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KEEN award helps JMU faculty unleash new ideas in engineering design


 
Female students working on engineering project

SUMMARY: At JMU, one professor is leveraging the learning and opportunities offered by KEEN and is expanding what it means to be an engineer for her students.


By: Sophie Edlich, CISE Student Writer

Shraddha Joshi, a professor in JMU's Engineering Department, is participating in Engineering Unleashed, a community of engineering faculty founded by the Kern Entrepreneurial Engineering Network (KEEN) that fosters entrepreneurial characteristics in future engineers. 

Faculty from universities across the country participate in Engineering Unleashed Faculty Development workshops to help inspire future generations of engineers to identify opportunities, make a positive impact, and create value for the world around them.

Shraddha, who focuses on engineering design theory and methodology, has taught human-centered design to sophomores and is currently teaching engineering design to juniors. Participating in Engineering Unleashed workshops has allowed her to lead projects that she couldn't have afforded to start on her own. "I've really enjoyed these workshops because they're very interactive," she says. "I've been learning the capabilities of what's possible and thinking about how we can incorporate making in our classrooms."

Joshi was one of 27 faculty members chosen from across the nation by KEEN for her contribution to engineering education, specifically entrepreneurial-minded learning. Named an Engineering Unleashed Fellow, she received $10,000 to advance her work on her project — Build to learn — exploring how making influences learning in students. "The funding came at the perfect timing," Joshi said. "It means a lot to me because it allows me to take the idea I've been working on for a couple of years and act on it."

Joshi is using the funding to do further research on how "making" affects student learning. "It allows me to hire students who can work with me and then learn how to perform research, studies, and prototyping," she explains.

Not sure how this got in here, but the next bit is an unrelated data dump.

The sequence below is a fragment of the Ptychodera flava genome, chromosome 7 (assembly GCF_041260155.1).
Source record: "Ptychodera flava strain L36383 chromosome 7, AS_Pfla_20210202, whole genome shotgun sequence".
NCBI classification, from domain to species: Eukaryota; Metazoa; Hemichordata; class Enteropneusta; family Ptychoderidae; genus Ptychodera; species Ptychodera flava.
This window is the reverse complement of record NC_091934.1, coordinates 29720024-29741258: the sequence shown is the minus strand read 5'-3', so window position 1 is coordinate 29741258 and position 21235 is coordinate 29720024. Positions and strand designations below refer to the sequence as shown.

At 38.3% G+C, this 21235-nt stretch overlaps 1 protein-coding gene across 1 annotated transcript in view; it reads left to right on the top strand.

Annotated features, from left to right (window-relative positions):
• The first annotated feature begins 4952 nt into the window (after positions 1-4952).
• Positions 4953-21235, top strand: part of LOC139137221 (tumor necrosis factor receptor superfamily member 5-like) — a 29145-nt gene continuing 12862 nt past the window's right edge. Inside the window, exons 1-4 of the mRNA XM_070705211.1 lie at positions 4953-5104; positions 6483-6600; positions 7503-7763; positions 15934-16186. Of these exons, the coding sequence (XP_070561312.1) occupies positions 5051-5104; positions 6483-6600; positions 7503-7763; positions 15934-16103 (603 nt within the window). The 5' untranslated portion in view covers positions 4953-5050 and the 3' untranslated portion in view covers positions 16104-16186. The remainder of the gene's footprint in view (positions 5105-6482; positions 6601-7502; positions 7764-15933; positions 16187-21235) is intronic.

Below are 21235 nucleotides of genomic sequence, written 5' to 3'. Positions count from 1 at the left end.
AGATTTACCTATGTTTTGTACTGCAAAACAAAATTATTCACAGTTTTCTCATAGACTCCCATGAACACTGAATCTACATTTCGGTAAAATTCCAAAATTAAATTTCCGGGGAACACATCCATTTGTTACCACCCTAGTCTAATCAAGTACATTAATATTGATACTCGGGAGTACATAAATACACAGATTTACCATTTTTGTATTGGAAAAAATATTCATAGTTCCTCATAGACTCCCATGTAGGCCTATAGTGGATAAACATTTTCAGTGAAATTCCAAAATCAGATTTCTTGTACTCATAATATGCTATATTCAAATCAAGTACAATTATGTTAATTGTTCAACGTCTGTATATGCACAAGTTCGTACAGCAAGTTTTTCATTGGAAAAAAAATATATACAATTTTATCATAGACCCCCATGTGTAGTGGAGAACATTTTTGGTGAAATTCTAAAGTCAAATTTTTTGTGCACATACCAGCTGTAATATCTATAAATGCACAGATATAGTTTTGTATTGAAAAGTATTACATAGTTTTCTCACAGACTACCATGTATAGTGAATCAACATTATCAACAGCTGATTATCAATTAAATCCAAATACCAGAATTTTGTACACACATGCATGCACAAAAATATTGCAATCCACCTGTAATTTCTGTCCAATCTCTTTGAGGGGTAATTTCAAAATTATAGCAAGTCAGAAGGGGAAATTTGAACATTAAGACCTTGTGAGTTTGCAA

Under her mentorship, her undergraduate research students are currently working on a pilot study design by prototyping different for different design problems, such as a machine that will lift a ping-pong ball and throw it accurately at a target. After building their ideas and prototyping, her research students will design and conduct a pilot study by narrowing it down to a single design problem. This will allow them to study how making helps the students to understand and explore the characteristics of problems within a design. "This is how students incorporate making and designing into learning.” Joshi hopes to conclude her current studies with a framework for teaching students to use simple prototyping to explore design problems.

In the future, she will be setting up prototyping workshops to help students develop prototyping skills, such as creating 3D artifacts with cardboard and sculpting with clay. These skills aren't something that engineers usually learn, but they are essential skills for building in the inventive big-picture stage.

This award is a stepping stone for Joshi. She is pursuing additional research and projects to develop entrepreneurial mindsets in engineering.

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Published: Thursday, April 7, 2022

Last Updated: Friday, April 8, 2022

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